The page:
Cumin is a ubiquitous spice in many parts of the world, popularly used for centuries in the cuisine of countries like India, Turkey, and Greece, and in regions like the Middle East and South America. The cumin plant, which is slender, delicate-looking and long-leaved, resembling something like a shorter dill plant with white or rose-colored flowers, grows well in these warm and sunny regions. The part of the plant used in cooking, the seed (or the fruit of the plant), is usually dried after picking, and can then be used whole or ground into a fine powder. This spice has a warm, nutty, and slightly peppery flavor that works well in a variety of dishes.
Cumin contains significant amounts of iron and manganese, and is well known to have certain medicinal properties. Most notably, it is often used to cure minor digestive disorders, such as indigestion and upset stomachs, and is also thought to be a carminative (or a treatment for flatulence). In many cultures, it is also commonly considered to be an appetite stimulant and an aphrodisiac.
So, how to take advantage of all these wonderful and healthful properties by using cumin in your everyday cooking? It’s actually quite easy; no matter what your taste, there are many recipes, ranging from the simple to the gourmet, in which you can use and enjoy cumin. Cumin is an essential ingredient in many couscous recipes (couscous is a small, round type of pasta that can be quickly steamed in just a few minutes, and is often served with meat, chickpeas and other vegetables, and/or raisins), popular dishes all over North Africa and the Middle East. It can be used in many different Indian staple dishes, like masalas (also known as curries). Cumin is used in many hot and spicy recipes, usually alongside fresh chili peppers, as well as in many tamer recipes, sometimes with cardamom, coriander and/or cilantro and other fresh herbs, and also contrasts well with lemon or other bright and citrusy flavors. Finally, cumin continues to be used in all types of meat dishes, bringing out a rich and earthy flavor in whatever animal is being cooked, and works especially well this way when the meat is being roasted; it is also often used to bring out this earthier, meatier flavor in legumes.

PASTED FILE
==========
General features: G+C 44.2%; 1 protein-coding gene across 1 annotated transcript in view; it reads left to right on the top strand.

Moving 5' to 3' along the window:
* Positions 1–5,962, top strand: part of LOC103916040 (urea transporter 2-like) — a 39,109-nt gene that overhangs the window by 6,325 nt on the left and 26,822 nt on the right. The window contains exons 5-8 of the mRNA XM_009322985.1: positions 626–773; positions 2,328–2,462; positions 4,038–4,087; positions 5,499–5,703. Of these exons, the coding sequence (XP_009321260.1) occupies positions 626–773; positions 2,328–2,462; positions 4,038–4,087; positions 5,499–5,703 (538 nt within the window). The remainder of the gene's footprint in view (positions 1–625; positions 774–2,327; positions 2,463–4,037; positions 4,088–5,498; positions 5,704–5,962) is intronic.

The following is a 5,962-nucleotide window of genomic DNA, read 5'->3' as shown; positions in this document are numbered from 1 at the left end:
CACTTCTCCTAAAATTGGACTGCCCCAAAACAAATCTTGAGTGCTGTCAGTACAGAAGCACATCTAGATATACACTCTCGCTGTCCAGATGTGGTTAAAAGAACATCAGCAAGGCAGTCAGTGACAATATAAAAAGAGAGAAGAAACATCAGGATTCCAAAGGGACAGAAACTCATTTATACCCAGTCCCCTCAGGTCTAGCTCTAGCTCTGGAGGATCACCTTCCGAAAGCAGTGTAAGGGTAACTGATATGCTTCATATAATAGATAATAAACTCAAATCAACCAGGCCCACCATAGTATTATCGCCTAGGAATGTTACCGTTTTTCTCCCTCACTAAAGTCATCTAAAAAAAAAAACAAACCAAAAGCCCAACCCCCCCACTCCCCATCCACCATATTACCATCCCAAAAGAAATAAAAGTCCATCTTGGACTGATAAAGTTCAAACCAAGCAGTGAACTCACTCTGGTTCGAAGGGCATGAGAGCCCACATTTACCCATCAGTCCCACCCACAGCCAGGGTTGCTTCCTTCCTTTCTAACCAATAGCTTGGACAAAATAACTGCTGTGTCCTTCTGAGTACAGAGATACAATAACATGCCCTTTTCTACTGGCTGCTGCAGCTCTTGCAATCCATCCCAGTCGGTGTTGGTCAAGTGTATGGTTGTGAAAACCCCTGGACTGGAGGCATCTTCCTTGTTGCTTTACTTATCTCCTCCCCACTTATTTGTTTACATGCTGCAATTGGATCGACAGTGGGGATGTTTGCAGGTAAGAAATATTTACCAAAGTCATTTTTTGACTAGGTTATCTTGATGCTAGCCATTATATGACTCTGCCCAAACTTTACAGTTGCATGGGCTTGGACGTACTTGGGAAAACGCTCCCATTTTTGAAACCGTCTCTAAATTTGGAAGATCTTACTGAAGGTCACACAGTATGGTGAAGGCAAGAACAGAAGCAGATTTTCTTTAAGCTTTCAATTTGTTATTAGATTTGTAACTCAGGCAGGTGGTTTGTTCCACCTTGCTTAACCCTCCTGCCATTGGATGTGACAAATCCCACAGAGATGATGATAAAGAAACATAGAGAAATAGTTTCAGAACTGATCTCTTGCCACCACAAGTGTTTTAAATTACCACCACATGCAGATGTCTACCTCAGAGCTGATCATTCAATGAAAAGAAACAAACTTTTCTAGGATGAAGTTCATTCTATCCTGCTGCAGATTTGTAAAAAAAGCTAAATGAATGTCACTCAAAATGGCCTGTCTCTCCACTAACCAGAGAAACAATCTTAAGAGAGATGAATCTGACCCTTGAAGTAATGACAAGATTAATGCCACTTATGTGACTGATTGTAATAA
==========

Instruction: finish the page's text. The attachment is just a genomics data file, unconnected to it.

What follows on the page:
Working cumin into the recipes you cook every day is great way to take advantage of the myriad benefits of the spice, but if you’re having difficulty doing that or if you’d rather just use it for specific health reasons, another way to obtain those is by brewing and drinking a lovely cumin tea. Simply steep the whole seeds in boiling water for 5-10 minutes and then drink and enjoy. If the flavor of the cumin alone isn’t pleasing to you, add some lemon or honey to the brew. Cumin tea is a great way to treat digestive problems, if consumed after a meal.
Whatever way you choose to use cumin, be sure to use it regularly to take advantage of all the fabulous and healthful properties this small but powerful and long-appreciated seed has to offer.
Indian Medicinal Plant Growers Consortium website.
Webb, Marcus A. and Richard Craze. The Herb and Spice Companion. Metro Books:
New York, 2004. The World’s Healthiest Foods website. <http://www.whfoods.com/genpage.php?tname=foodspice&dbid=91>.